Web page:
Vital message lost
FARM animal welfare and quality have become key issues.
If you want to sell milk, you have to demonstrate high standards of production and caring for the animals involved.
But this message seems to have been lost on most producers, as demonstrated by the failure of the NFU to adopt a farm assurance scheme and by the poor turnout for last weeks animal welfare workshop held at the RAC.
Only six producers were present, of which two of us were from outside of the area and one represented our host the RAC farm.
One has to wonder if the poor turnout reflects producers lack of interest in welfare research, or whether they do not need to be told what they already know. The MDC already disseminates research information and results to all levy payers via a series of leaflets.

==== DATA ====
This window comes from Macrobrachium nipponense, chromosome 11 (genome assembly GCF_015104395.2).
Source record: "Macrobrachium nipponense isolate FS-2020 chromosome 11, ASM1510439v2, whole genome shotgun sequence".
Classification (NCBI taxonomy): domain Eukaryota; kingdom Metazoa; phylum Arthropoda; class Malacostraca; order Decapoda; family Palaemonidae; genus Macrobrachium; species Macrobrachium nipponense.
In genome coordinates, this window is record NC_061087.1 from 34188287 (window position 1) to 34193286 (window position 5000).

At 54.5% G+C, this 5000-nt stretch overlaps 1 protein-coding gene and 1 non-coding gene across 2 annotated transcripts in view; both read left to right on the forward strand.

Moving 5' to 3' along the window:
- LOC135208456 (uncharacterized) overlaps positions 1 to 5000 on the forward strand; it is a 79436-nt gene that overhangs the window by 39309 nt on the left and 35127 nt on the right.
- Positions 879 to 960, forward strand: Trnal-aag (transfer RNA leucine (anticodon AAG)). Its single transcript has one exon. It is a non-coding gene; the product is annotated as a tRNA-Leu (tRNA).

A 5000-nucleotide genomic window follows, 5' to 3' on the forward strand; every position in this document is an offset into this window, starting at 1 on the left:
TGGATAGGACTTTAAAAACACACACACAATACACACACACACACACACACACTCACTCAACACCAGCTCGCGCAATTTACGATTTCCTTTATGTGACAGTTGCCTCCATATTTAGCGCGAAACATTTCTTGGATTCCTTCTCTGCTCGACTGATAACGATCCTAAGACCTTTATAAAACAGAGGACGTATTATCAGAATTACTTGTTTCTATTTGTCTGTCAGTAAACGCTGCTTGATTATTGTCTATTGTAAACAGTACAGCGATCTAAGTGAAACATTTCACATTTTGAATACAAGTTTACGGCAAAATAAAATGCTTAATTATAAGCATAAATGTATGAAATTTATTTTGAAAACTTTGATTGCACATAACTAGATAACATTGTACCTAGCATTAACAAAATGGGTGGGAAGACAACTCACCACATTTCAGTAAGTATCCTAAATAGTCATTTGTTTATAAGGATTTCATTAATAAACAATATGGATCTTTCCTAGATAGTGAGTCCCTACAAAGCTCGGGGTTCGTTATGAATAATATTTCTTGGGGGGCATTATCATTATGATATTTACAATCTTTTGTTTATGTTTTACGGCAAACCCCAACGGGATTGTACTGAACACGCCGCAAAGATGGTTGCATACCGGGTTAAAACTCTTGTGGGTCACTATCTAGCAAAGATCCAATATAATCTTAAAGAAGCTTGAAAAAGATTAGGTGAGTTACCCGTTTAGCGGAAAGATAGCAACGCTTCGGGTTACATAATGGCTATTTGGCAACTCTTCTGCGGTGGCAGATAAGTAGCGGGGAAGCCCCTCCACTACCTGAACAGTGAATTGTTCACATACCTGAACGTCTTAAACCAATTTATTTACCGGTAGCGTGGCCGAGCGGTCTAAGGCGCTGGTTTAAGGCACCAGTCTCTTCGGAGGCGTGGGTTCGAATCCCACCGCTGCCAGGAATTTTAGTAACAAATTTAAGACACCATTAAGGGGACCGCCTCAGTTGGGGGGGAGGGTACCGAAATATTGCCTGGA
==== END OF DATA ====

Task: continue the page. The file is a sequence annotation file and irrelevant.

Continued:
The speakers were excellent and the discussion that followed was testimony to the quality of the delegates that decided to show. A number of useful points were raised by the speakers, and it is reassuring to know that those identifying and carrying out research have their wellies firmly on the ground.
In a time of ever-increasing commercialism, I cannot help feeling that farmers have to take a more positive lead in identifying the research work that they want and need. I know the MDC has helped fund the Grass 99 project for the BGS, but generally as a grass system farmer, there is little support or backup in terms of research. I and colleagues around the country seem to do as much "research" (well, experimentation anyway) as is done professionally elsewhere on behalf of grazers.
The fact that people ask my opinion on grassland matters is testimony to the lack of data available through usual channels. *
Producers must be more positive in identifying R&D needs, says Mr Fox.